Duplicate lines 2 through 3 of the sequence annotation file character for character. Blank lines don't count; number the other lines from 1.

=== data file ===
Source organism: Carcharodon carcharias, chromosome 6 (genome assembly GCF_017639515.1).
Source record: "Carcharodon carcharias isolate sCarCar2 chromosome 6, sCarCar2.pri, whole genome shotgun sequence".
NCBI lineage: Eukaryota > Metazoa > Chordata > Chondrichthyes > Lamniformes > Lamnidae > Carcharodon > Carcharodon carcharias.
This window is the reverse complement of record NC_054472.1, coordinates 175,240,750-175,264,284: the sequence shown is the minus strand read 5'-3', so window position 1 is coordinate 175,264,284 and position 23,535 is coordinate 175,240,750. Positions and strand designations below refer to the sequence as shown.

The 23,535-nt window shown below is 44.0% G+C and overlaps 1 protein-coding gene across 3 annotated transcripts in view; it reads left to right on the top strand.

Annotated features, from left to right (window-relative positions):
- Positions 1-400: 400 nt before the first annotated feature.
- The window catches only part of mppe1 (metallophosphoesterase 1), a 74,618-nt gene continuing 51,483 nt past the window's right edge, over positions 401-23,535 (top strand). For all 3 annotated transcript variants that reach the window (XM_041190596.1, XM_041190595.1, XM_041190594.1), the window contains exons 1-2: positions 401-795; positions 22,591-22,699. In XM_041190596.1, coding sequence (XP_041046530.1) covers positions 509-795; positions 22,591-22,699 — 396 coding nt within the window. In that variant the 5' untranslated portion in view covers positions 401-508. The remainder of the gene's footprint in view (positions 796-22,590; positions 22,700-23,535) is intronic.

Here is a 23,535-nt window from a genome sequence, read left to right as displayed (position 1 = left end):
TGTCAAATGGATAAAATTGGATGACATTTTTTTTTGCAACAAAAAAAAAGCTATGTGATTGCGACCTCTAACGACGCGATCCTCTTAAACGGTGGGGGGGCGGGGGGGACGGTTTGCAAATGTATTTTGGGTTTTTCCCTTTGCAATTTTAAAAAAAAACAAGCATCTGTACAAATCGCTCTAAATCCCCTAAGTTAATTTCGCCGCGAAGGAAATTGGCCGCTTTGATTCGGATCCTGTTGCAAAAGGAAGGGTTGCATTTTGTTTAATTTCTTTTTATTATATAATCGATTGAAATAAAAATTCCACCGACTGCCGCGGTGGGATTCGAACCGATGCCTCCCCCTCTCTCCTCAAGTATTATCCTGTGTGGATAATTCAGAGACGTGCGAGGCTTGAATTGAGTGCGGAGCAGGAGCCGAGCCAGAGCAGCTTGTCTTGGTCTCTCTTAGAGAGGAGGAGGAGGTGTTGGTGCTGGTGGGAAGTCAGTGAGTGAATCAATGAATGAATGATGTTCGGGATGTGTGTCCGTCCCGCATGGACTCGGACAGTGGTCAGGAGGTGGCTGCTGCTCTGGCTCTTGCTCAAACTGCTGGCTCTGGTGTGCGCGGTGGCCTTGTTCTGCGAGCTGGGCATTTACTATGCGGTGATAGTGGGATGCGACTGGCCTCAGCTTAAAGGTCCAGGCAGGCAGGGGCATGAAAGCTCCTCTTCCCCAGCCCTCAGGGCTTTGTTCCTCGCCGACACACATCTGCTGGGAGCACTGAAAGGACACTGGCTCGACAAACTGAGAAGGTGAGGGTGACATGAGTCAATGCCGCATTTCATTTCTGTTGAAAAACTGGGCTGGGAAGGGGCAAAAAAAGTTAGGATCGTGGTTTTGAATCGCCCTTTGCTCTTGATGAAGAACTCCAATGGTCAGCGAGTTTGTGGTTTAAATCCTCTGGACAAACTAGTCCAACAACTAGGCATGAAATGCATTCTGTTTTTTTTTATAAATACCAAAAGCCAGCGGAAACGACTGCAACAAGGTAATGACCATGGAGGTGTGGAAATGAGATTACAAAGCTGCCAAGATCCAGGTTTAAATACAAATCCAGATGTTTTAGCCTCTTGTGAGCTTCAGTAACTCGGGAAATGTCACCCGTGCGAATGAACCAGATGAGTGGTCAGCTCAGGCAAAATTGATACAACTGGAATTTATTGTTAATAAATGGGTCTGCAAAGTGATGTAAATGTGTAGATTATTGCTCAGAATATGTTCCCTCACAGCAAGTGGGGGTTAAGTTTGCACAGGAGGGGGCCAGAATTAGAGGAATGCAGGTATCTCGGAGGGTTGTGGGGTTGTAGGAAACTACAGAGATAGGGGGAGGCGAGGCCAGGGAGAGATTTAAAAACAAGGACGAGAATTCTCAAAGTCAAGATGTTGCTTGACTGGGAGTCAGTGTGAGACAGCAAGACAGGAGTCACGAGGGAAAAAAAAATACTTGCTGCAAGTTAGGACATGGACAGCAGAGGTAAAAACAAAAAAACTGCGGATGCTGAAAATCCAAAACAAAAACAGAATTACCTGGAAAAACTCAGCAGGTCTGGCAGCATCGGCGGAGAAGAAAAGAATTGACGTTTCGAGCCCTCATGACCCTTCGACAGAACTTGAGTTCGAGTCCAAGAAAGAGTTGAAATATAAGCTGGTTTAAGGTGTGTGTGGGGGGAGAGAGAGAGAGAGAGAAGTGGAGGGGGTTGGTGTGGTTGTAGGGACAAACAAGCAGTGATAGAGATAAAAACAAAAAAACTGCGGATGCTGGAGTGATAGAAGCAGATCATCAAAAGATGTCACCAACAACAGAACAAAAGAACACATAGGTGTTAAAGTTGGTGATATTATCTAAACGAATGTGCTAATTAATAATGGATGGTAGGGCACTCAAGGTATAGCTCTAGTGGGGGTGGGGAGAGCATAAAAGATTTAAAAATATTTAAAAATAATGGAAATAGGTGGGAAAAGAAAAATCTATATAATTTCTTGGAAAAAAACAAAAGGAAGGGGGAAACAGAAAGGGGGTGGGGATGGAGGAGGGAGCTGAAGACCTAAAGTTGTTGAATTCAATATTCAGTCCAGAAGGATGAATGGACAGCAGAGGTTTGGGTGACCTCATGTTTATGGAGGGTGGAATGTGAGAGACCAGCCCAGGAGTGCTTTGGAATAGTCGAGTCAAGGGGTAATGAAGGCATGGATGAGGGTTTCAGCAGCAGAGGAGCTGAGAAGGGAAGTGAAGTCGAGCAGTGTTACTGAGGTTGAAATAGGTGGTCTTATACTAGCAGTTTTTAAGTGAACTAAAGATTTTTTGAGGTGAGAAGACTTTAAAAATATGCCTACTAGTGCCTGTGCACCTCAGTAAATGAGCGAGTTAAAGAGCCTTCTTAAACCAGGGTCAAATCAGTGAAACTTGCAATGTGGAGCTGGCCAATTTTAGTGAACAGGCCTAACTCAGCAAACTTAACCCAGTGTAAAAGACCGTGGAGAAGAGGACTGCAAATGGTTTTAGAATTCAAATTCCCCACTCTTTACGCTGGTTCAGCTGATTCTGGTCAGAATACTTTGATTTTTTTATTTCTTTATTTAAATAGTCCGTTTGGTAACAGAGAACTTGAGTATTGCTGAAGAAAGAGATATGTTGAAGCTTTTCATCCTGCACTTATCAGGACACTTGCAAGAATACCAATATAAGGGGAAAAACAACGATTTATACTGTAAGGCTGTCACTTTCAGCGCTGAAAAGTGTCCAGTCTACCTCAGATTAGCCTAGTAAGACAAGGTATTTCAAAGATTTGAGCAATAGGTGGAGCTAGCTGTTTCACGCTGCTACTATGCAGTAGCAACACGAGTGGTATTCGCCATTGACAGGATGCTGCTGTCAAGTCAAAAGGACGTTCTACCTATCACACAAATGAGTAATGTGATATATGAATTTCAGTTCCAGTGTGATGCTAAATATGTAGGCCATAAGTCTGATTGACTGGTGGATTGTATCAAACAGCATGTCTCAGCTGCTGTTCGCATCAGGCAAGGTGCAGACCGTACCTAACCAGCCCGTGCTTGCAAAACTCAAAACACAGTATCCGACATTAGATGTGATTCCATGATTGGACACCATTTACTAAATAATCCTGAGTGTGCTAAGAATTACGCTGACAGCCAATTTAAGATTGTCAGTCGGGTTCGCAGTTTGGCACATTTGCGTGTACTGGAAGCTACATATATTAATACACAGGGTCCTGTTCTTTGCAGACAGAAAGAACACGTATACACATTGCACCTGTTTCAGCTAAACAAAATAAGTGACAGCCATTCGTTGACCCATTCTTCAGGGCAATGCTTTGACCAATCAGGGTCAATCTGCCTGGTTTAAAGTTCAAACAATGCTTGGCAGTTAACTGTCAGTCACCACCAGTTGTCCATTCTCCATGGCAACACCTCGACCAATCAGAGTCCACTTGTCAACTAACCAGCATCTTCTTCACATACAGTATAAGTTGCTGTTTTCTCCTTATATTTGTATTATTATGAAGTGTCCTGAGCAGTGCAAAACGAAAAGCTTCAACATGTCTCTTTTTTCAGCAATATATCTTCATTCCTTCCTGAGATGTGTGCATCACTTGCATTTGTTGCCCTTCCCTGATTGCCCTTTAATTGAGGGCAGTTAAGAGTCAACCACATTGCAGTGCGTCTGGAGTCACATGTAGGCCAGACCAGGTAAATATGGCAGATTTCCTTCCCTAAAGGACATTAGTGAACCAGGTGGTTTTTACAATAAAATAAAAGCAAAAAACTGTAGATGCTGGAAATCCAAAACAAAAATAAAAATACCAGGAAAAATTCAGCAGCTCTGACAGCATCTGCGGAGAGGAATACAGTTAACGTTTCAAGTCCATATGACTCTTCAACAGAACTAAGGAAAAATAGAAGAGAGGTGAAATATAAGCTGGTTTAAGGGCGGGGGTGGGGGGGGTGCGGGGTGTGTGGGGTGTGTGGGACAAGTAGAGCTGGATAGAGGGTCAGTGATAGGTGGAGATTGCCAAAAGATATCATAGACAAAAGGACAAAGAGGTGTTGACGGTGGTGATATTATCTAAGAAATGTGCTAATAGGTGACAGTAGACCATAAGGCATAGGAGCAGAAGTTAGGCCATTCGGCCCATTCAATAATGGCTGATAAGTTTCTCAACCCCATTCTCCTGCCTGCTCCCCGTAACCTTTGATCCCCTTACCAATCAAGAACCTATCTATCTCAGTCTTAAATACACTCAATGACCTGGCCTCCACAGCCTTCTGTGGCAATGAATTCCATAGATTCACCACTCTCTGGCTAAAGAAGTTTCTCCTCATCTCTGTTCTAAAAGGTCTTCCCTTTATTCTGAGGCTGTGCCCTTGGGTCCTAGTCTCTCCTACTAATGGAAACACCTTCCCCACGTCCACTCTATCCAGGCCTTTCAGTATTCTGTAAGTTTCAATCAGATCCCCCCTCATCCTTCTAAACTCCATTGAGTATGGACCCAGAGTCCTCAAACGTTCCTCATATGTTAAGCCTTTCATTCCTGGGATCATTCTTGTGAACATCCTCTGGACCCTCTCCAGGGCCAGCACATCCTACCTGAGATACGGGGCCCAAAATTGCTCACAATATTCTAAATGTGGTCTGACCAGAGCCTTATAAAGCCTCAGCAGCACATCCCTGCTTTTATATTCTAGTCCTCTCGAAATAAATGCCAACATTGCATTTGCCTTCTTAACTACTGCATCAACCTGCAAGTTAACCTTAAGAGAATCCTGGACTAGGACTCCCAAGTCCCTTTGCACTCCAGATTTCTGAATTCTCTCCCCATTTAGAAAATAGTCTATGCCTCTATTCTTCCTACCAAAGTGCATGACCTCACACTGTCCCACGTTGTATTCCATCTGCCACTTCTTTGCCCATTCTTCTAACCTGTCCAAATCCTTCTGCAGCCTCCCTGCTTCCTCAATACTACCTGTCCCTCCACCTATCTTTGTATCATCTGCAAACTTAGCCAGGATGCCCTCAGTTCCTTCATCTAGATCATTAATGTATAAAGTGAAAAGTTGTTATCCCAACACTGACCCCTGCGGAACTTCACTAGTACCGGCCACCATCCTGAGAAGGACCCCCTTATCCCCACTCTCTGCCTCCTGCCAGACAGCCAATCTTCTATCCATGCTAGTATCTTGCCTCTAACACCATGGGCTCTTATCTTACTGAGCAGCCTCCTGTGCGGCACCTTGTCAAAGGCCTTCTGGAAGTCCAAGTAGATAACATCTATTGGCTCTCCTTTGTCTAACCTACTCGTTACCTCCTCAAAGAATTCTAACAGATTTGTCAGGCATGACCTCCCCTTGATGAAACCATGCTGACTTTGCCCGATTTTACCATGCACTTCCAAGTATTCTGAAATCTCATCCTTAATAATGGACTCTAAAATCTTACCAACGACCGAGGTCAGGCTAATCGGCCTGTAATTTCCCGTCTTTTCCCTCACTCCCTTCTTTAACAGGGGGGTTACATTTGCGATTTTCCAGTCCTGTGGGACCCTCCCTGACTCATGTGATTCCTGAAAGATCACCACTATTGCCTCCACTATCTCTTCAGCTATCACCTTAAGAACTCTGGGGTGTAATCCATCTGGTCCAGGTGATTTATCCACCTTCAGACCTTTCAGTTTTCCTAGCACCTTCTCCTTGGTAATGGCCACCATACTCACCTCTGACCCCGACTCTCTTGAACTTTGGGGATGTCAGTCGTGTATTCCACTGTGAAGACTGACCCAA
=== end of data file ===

Source record: "Carcharodon carcharias isolate sCarCar2 chromosome 6, sCarCar2.pri, whole genome shotgun sequence".
NCBI lineage: Eukaryota > Metazoa > Chordata > Chondrichthyes > Lamniformes > Lamnidae > Carcharodon > Carcharodon carcharias.